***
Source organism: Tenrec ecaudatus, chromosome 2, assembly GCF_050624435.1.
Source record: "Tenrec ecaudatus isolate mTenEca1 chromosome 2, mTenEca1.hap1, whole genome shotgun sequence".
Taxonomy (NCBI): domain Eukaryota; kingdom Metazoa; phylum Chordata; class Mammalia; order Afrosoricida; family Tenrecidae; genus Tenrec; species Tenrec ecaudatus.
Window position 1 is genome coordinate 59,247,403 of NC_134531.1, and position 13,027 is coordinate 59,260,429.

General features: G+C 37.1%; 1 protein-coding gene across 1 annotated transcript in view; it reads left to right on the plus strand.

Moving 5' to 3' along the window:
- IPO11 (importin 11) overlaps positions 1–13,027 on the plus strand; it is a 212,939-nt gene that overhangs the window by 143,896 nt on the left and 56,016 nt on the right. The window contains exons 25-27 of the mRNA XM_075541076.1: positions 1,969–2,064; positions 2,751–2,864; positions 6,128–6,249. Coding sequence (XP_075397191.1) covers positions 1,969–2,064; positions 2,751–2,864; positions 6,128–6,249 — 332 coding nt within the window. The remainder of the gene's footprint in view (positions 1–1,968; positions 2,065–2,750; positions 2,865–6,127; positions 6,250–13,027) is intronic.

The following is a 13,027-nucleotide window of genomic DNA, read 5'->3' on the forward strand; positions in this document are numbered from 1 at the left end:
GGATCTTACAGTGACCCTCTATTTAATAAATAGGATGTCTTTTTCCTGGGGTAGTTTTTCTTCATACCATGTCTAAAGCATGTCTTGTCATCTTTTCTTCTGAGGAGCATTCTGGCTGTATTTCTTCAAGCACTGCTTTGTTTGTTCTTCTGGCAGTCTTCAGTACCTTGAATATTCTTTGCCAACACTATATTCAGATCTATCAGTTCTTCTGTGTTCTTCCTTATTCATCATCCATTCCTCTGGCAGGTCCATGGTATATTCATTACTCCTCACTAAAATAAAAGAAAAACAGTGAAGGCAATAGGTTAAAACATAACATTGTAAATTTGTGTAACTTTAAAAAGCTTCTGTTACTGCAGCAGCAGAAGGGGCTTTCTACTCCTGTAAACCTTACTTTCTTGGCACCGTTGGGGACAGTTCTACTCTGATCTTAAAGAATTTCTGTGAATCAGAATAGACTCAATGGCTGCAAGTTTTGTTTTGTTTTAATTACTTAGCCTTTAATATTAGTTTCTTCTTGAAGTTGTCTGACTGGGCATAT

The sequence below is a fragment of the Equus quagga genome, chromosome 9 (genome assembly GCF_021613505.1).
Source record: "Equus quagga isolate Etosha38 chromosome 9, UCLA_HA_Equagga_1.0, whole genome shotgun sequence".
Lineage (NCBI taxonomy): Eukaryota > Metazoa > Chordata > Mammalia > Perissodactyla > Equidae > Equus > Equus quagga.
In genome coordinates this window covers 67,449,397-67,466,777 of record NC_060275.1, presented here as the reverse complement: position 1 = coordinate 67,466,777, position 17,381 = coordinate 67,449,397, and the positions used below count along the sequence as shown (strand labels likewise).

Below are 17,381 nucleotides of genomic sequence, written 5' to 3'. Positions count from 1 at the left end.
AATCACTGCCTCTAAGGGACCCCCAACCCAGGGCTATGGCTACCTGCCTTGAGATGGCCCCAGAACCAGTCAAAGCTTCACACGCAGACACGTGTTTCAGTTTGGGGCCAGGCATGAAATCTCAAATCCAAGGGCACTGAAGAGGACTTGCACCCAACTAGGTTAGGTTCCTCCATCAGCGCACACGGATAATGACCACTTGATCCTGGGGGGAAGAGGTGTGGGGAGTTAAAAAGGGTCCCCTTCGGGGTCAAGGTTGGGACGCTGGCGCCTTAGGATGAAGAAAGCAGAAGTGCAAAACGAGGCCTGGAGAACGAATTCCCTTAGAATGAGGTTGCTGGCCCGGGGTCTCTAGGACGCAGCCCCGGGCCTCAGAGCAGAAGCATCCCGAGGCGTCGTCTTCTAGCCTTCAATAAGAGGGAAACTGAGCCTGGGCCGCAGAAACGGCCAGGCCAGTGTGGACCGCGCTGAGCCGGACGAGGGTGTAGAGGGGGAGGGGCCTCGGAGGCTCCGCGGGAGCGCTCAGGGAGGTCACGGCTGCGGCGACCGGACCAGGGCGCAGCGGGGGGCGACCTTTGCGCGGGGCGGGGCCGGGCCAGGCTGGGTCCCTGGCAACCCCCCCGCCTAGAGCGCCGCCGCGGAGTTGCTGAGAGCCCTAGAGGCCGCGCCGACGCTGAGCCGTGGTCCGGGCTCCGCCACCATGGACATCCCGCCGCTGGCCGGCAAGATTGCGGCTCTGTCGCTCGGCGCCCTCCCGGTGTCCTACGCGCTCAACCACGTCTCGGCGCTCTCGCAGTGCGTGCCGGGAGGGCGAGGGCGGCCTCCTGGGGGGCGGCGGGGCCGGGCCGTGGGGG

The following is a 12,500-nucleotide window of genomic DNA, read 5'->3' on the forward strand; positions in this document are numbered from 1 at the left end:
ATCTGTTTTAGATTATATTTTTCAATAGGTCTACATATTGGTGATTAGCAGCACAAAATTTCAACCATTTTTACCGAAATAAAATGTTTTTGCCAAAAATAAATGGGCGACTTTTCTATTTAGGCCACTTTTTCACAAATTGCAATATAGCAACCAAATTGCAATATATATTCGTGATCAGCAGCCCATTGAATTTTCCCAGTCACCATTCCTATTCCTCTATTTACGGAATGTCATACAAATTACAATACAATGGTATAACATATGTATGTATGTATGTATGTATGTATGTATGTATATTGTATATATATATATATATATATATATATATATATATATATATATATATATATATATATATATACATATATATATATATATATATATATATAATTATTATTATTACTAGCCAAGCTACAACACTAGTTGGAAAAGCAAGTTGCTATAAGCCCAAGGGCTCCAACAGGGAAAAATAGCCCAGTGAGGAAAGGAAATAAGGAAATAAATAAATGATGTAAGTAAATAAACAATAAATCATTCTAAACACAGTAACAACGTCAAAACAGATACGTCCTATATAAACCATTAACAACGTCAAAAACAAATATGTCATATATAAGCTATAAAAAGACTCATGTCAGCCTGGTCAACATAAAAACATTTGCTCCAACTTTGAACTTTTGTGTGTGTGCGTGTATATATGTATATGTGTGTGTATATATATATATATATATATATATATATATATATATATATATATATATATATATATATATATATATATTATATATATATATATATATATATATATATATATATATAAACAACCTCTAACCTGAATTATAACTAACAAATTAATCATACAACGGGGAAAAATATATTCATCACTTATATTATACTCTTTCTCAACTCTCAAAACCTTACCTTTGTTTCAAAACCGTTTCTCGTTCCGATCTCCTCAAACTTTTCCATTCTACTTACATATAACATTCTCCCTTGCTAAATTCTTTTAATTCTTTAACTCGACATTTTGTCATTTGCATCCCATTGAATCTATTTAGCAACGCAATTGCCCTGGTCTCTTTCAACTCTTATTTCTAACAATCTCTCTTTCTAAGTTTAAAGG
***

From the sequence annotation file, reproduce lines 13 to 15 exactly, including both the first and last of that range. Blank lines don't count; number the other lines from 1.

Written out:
In genome coordinates this window covers 67,449,397-67,466,777 of record NC_060275.1, presented here as the reverse complement: position 1 = coordinate 67,466,777, position 17,381 = coordinate 67,449,397, and the positions used below count along the sequence as shown (strand labels likewise).

Below are 17,381 nucleotides of genomic sequence, written 5' to 3'. Positions count from 1 at the left end.
AATCACTGCCTCTAAGGGACCCCCAACCCAGGGCTATGGCTACCTGCCTTGAGATGGCCCCAGAACCAGTCAAAGCTTCACACGCAGACACGTGTTTCAGTTTGGGGCCAGGCATGAAATCTCAAATCCAAGGGCACTGAAGAGGACTTGCACCCAACTAGGTTAGGTTCCTCCATCAGCGCACACGGATAATGACCACTTGATCCTGGGGGGAAGAGGTGTGGGGAGTTAAAAAGGGTCCCCTTCGGGGTCAAGGTTGGGACGCTGGCGCCTTAGGATGAAGAAAGCAGAAGTGCAAAACGAGGCCTGGAGAACGAATTCCCTTAGAATGAGGTTGCTGGCCCGGGGTCTCTAGGACGCAGCCCCGGGCCTCAGAGCAGAAGCATCCCGAGGCGTCGTCTTCTAGCCTTCAATAAGAGGGAAACTGAGCCTGGGCCGCAGAAACGGCCAGGCCAGTGTGGACCGCGCTGAGCCGGACGAGGGTGTAGAGGGGGAGGGGCCTCGGAGGCTCCGCGGGAGCGCTCAGGGAGGTCACGGCTGCGGCGACCGGACCAGGGCGCAGCGGGGGGCGACCTTTGCGCGGGGCGGGGCCGGGCCAGGCTGGGTCCCTGGCAACCCCCCCGCCTAGAGCGCCGCCGCGGAGTTGCTGAGAGCCCTAGAGGCCGCGCCGACGCTGAGCCGTGGTCCGGGCTCCGCCACCATGGACATCCCGCCGCTGGCCGGCAAGATTGCGGCTCTGTCGCTCGGCGCCCTCCCGGTGTCCTACGCGCTCAACCACGTCTCGGCGCTCTCGCAGTGCGTGCCGGGAGGGCGAGGGCGGCCTCCTGGGGGGCGGCGGGGCCGGGCCGTGGGGG